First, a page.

How to Talk About Mistakes with Clients Before They Happen

How to Talk About Mistakes with Clients Before They Happen

You are going to make mistakes.

I can tell you this right now with absolute, 100% certainty.

It’s just a fact of life as a human being.

They may not be convenient. They are often messy and untidy, but mistakes and imperfections are the patina of life.

At the very least, you have to accept this. You might even embrace it and have it work in your favor.

Talking about mistakes with clients before they happen and how those situations are handled can be really useful in any truly authentic consultation discussion.

In fact, as crazy as it sounds, talking frankly about mistakes actually puts clients at ease.

They trust you more because you aren’t making far-fetched promises they know in their heart simply aren’t feasible.

Someone who says they never make mistakes is full of it (or delusional).

No matter how attractive fantasies and wishful thinking are, we all recognize this at a very basic level.

And so you become someone much more trustworthy and believable in their eyes when you admit the truth of the matter.

That’s not to say you should be telling clients, “Yeah, I’m gonna make mistakes left and right, all day long.”

You wouldn’t be a competent professional worth paying if that was the case.

The point is that while you should absolutely be at the top of your game and always giving your best to clients, there are going to be occasions when a mistake happens.

You might misunderstand something or lack information. It’s also not always clear when you need clarification and you proceed with what you think is the complete picture.

Whatever the case, there are simply going to be occasions (and they should occasions, not the norm) when either external or internal factors foul you up.

When it comes to conducting consultations with prospective clients, you want to get a feel for how they will handle those situations as well as be upfront and clear about how you expect to be treated in any circumstance.

Talking about these situations before they come up lets new clients know how to behave if/when they occur. At the same time, it helps you weed out potentially wrong-fitting clients and bring everyone’s attitudes and expectations to a more conscious level of awareness and mutual understanding.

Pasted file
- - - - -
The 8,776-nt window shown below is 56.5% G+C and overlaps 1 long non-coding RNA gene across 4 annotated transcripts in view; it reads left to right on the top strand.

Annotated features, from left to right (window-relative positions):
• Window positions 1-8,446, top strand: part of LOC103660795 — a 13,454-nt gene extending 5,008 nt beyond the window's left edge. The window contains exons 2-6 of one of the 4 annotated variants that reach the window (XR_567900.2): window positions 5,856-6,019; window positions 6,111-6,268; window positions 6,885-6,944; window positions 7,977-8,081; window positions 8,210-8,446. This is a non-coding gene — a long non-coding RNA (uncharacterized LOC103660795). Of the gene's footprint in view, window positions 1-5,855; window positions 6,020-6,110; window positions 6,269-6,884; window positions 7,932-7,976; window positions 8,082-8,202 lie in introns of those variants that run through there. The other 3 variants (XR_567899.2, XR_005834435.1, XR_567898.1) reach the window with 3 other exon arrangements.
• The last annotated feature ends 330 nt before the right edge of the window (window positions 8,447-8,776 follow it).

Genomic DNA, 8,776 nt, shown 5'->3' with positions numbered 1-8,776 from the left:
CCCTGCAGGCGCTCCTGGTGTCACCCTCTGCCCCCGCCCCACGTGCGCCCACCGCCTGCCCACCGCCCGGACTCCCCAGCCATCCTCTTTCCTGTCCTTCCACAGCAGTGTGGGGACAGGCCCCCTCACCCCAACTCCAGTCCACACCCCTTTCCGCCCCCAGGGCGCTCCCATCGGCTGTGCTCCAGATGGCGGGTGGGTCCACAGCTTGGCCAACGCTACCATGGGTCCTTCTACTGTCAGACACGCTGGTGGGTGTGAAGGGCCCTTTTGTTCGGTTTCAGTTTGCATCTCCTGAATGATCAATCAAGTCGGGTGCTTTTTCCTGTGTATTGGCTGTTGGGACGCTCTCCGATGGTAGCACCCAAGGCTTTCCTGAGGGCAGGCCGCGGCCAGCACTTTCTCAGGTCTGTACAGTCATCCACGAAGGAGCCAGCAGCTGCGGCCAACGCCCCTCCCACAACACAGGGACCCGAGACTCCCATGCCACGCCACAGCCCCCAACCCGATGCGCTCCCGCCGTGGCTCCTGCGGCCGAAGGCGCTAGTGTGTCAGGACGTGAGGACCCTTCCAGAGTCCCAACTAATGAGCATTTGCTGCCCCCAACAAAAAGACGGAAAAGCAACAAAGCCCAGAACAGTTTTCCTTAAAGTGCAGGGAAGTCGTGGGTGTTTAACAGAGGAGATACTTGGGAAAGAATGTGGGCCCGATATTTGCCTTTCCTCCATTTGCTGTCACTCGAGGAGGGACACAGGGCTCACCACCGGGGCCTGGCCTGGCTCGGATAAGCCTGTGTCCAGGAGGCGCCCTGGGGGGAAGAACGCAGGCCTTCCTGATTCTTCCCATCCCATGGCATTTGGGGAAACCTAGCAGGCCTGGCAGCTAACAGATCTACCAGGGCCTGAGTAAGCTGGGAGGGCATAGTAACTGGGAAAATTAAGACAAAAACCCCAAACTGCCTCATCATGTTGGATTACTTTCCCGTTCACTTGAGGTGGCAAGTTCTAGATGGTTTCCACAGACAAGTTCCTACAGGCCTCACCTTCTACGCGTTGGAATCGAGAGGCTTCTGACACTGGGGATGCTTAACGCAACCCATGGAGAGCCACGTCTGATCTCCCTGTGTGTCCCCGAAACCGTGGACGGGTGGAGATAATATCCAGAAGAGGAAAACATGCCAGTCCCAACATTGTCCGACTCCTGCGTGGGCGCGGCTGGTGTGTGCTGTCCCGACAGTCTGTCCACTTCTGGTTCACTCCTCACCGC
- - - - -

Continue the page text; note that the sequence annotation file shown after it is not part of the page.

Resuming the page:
This is what is formally called in business as “managing client expectations.”

What I like to tell prospective clients is basically this:

“I am exceptionally good at what I do. I can absolutely, confidently declare this. I’m also human and once in awhile, I am going to make a mistake. I very much need and want to know if/when that happens so I can fix it and work to ensure it doesn’t happen again where that’s possible. I welcome your input and feedback. To make sure our relationship remains happy, mutually respectful and most importantly, helpful to you, I look to work with clients who aren’t so quick to be upset, but rather will trust and have confidence in the fact that I will make things right once it is brought to my attention. And I will always strive to earn and maintain that trust and confidence. At any time that I fail to maintain your trust and confidence in my service and abilities, I would fully expect that you’d want to end our relationship. In any situation, I always, always expect to be treated and spoken to respectfully, with the same courtesy, respect and professionalism that it is my standard to extend to you and all my clients.”